Flood Insurance – NFIP – National Flood Insurance Program

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We received a two part question about floods and basements.
1) If the NFIP definition of flood requires 2 or more acres or 2 or more contiguous properties to be affected, does that mean that if my basement floods and my neighbor’s doesn’t, I don’t have coverage?

Probably not. And what the NFIP defines as flood is not necessarily what you and I would call a flood. For many water losses in basements, you would be better off with Backup of Sewer and Drain coverage. That’s cheap and available from your standard Homeowner’s Policy. Give us a call at 1-800-548-2329 to discuss the issue.

2) What does the NFIP cover in basements?

Not much. It covers damage to home systems, like the heating system, not movable furniture and stored items. Again, give us a call if you want to go over the details.  Our New Jersey insurance number is 1-973-426-1500

Written by gbwinsurance

February 23, 2010 at 10:16 am

Flood Insurance

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Flood is one of the most ignored insurance coverages. Therefore, when a flood happens, it is very likely to put a business out of business permanently, or damage a home that can not then be rebuilt.

The National Flood Insurance Program (NFIP) says that 25% of its claims are paid for buildings that are not in flood zones.  So every year many home and business owners are surprised to suffer flood damage, and most of them don’t have insurance coverage.  The NFIP defines flood as covering two or more acres or two or more contiguous properties.  So it doesn’t have to be the classic picture of a bursting dam.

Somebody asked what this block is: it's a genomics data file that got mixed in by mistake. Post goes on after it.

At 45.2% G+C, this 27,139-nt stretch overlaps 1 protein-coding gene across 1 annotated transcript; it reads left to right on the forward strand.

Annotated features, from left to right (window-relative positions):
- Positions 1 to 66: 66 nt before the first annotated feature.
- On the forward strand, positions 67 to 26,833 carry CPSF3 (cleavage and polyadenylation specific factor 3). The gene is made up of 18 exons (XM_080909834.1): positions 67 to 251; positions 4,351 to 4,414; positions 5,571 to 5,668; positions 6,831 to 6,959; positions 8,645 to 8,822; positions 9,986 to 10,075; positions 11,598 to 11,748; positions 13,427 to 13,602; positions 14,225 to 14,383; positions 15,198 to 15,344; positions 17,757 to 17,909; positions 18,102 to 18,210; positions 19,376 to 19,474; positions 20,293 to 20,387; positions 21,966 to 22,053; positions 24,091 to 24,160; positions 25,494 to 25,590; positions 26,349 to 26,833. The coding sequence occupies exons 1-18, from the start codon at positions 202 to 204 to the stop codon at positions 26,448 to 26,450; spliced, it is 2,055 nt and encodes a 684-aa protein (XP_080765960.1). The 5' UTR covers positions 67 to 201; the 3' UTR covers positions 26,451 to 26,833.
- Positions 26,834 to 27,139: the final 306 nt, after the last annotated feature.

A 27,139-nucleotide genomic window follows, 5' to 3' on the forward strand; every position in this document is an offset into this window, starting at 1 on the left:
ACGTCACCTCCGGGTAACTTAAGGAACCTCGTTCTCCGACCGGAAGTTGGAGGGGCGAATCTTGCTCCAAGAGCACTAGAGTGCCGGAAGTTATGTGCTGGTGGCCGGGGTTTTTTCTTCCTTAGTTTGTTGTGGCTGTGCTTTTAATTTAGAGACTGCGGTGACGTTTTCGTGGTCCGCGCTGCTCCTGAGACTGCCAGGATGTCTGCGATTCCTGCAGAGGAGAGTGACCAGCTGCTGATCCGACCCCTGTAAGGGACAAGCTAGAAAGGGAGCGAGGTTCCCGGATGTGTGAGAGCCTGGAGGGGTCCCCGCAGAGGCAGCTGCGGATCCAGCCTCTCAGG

Homeowners Insurance generally doesn’t cover flood damage at all, or most other “ground water” damage.

To get flood coverage, go to an agent representing the NFIP. If your house or business is not in an active flood zone, flood insurance is not very expensive compared to the value insured.  If it is in a flood zone, it is expensive but your bank will require it.

For homes, insurance for back-up of sewers and drains could be less than $100.   It covers just what it says, water coming into the house through sewers and drains.  That could happen in a situation where there was no flood by the definition of the NFIP.